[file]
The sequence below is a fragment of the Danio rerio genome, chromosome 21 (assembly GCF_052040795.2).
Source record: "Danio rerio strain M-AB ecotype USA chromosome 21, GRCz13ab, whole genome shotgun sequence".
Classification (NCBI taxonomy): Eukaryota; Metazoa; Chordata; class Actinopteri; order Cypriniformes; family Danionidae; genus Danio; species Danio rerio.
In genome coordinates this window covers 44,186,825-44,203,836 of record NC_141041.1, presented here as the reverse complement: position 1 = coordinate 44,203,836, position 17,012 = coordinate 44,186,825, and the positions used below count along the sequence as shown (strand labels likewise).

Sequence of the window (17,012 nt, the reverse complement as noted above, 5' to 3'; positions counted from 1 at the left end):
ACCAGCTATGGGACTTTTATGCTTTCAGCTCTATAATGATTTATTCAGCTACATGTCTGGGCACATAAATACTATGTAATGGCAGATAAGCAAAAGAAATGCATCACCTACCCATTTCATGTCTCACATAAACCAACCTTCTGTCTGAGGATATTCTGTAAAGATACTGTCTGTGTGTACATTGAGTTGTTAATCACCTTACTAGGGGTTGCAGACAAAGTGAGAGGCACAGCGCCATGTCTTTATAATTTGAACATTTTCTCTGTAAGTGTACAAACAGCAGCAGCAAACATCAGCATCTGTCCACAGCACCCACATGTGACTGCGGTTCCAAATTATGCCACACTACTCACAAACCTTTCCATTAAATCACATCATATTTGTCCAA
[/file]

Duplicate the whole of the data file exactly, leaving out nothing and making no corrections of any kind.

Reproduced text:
The sequence below is a fragment of the Danio rerio genome, chromosome 21 (assembly GCF_052040795.2).
Source record: "Danio rerio strain M-AB ecotype USA chromosome 21, GRCz13ab, whole genome shotgun sequence".
Classification (NCBI taxonomy): Eukaryota; Metazoa; Chordata; class Actinopteri; order Cypriniformes; family Danionidae; genus Danio; species Danio rerio.
In genome coordinates this window covers 44,186,825-44,203,836 of record NC_141041.1, presented here as the reverse complement: position 1 = coordinate 44,203,836, position 17,012 = coordinate 44,186,825, and the positions used below count along the sequence as shown (strand labels likewise).

Sequence of the window (17,012 nt, the reverse complement as noted above, 5' to 3'; positions counted from 1 at the left end):
ACCAGCTATGGGACTTTTATGCTTTCAGCTCTATAATGATTTATTCAGCTACATGTCTGGGCACATAAATACTATGTAATGGCAGATAAGCAAAAGAAATGCATCACCTACCCATTTCATGTCTCACATAAACCAACCTTCTGTCTGAGGATATTCTGTAAAGATACTGTCTGTGTGTACATTGAGTTGTTAATCACCTTACTAGGGGTTGCAGACAAAGTGAGAGGCACAGCGCCATGTCTTTATAATTTGAACATTTTCTCTGTAAGTGTACAAACAGCAGCAGCAAACATCAGCATCTGTCCACAGCACCCACATGTGACTGCGGTTCCAAATTATGCCACACTACTCACAAACCTTTCCATTAAATCACATCATATTTGTCCAA